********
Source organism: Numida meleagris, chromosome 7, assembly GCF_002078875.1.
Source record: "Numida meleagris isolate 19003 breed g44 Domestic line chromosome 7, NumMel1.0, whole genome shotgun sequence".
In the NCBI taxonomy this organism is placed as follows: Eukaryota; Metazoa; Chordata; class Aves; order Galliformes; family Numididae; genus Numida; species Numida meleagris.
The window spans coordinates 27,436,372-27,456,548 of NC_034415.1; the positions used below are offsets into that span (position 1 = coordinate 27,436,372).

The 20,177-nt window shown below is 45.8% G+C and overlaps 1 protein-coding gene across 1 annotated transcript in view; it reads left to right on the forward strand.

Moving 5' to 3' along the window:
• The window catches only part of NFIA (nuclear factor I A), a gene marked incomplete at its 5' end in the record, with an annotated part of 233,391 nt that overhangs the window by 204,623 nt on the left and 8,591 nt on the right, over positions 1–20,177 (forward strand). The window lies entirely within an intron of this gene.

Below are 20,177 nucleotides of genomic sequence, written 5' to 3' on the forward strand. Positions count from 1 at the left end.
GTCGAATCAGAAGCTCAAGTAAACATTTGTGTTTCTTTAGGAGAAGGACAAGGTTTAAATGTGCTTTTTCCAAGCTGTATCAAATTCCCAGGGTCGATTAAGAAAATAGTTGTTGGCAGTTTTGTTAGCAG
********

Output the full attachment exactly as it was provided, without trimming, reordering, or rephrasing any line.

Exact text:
Source organism: Numida meleagris, chromosome 7, assembly GCF_002078875.1.
Source record: "Numida meleagris isolate 19003 breed g44 Domestic line chromosome 7, NumMel1.0, whole genome shotgun sequence".
In the NCBI taxonomy this organism is placed as follows: Eukaryota; Metazoa; Chordata; class Aves; order Galliformes; family Numididae; genus Numida; species Numida meleagris.
The window spans coordinates 27,436,372-27,456,548 of NC_034415.1; the positions used below are offsets into that span (position 1 = coordinate 27,436,372).

The 20,177-nt window shown below is 45.8% G+C and overlaps 1 protein-coding gene across 1 annotated transcript in view; it reads left to right on the forward strand.

Moving 5' to 3' along the window:
• The window catches only part of NFIA (nuclear factor I A), a gene marked incomplete at its 5' end in the record, with an annotated part of 233,391 nt that overhangs the window by 204,623 nt on the left and 8,591 nt on the right, over positions 1–20,177 (forward strand). The window lies entirely within an intron of this gene.

Below are 20,177 nucleotides of genomic sequence, written 5' to 3' on the forward strand. Positions count from 1 at the left end.
GTCGAATCAGAAGCTCAAGTAAACATTTGTGTTTCTTTAGGAGAAGGACAAGGTTTAAATGTGCTTTTTCCAAGCTGTATCAAATTCCCAGGGTCGATTAAGAAAATAGTTGTTGGCAGTTTTGTTAGCAG